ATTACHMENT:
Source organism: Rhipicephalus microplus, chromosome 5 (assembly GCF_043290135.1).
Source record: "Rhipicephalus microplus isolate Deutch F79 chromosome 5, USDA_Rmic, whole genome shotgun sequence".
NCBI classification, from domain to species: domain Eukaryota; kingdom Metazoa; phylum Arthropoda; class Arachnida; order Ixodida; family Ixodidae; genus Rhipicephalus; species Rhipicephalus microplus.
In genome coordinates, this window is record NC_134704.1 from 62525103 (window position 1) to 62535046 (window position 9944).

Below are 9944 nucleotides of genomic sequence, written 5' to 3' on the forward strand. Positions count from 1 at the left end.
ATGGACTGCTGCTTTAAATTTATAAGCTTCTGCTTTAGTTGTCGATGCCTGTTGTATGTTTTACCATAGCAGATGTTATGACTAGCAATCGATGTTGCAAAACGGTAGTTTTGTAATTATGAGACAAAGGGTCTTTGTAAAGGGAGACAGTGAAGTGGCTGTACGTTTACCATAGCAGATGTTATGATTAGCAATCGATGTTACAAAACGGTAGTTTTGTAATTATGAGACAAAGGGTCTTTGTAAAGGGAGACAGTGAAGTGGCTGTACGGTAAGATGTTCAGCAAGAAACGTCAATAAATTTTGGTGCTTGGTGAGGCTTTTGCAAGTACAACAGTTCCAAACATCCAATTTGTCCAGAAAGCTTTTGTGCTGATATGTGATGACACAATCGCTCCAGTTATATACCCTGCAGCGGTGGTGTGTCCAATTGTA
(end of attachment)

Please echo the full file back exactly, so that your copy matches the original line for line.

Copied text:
Source organism: Rhipicephalus microplus, chromosome 5 (assembly GCF_043290135.1).
Source record: "Rhipicephalus microplus isolate Deutch F79 chromosome 5, USDA_Rmic, whole genome shotgun sequence".
NCBI classification, from domain to species: domain Eukaryota; kingdom Metazoa; phylum Arthropoda; class Arachnida; order Ixodida; family Ixodidae; genus Rhipicephalus; species Rhipicephalus microplus.
In genome coordinates, this window is record NC_134704.1 from 62525103 (window position 1) to 62535046 (window position 9944).

Below are 9944 nucleotides of genomic sequence, written 5' to 3' on the forward strand. Positions count from 1 at the left end.
ATGGACTGCTGCTTTAAATTTATAAGCTTCTGCTTTAGTTGTCGATGCCTGTTGTATGTTTTACCATAGCAGATGTTATGACTAGCAATCGATGTTGCAAAACGGTAGTTTTGTAATTATGAGACAAAGGGTCTTTGTAAAGGGAGACAGTGAAGTGGCTGTACGTTTACCATAGCAGATGTTATGATTAGCAATCGATGTTACAAAACGGTAGTTTTGTAATTATGAGACAAAGGGTCTTTGTAAAGGGAGACAGTGAAGTGGCTGTACGGTAAGATGTTCAGCAAGAAACGTCAATAAATTTTGGTGCTTGGTGAGGCTTTTGCAAGTACAACAGTTCCAAACATCCAATTTGTCCAGAAAGCTTTTGTGCTGATATGTGATGACACAATCGCTCCAGTTATATACCCTGCAGCGGTGGTGTGTCCAATTGTA